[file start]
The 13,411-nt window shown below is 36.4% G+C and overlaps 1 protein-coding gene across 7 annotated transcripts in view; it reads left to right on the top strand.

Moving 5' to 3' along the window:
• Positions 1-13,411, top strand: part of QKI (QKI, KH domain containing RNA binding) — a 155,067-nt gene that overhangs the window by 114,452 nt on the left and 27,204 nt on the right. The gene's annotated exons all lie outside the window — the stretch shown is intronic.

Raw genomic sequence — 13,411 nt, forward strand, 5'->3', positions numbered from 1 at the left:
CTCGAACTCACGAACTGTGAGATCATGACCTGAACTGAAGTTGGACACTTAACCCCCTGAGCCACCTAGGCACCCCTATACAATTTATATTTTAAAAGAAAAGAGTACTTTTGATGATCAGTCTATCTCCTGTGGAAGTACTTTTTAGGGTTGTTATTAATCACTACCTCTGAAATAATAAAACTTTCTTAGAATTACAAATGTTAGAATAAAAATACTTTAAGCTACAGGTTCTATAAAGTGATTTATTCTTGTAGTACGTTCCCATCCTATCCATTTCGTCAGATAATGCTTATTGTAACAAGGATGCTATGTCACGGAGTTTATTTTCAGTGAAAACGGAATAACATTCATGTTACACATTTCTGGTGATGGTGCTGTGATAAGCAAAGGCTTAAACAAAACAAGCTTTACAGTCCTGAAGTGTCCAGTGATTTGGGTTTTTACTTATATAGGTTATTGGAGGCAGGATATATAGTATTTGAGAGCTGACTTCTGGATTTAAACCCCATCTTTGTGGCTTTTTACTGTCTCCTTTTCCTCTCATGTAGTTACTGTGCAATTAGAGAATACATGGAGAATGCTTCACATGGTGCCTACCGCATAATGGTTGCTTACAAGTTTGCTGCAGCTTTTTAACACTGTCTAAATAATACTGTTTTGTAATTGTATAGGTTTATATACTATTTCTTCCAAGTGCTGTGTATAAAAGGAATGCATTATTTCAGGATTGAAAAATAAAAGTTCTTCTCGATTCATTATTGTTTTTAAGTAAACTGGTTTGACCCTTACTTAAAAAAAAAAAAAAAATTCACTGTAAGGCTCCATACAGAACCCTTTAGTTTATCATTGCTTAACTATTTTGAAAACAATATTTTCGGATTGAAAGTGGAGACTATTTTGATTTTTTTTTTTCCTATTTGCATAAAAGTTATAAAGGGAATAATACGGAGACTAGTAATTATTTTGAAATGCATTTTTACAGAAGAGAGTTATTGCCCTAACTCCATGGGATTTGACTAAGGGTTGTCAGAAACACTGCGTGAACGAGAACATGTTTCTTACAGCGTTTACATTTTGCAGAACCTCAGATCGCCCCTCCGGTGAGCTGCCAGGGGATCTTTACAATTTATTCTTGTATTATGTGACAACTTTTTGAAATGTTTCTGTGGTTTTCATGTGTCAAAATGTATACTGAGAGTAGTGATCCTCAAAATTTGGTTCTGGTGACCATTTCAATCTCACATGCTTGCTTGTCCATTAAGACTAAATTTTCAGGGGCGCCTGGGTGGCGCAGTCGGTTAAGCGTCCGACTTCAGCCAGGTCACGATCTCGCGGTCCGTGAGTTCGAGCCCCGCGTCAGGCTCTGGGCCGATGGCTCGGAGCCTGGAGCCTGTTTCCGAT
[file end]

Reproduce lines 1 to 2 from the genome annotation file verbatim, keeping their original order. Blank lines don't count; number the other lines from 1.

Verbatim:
The 13,411-nt window shown below is 36.4% G+C and overlaps 1 protein-coding gene across 7 annotated transcripts in view; it reads left to right on the top strand.

Moving 5' to 3' along the window: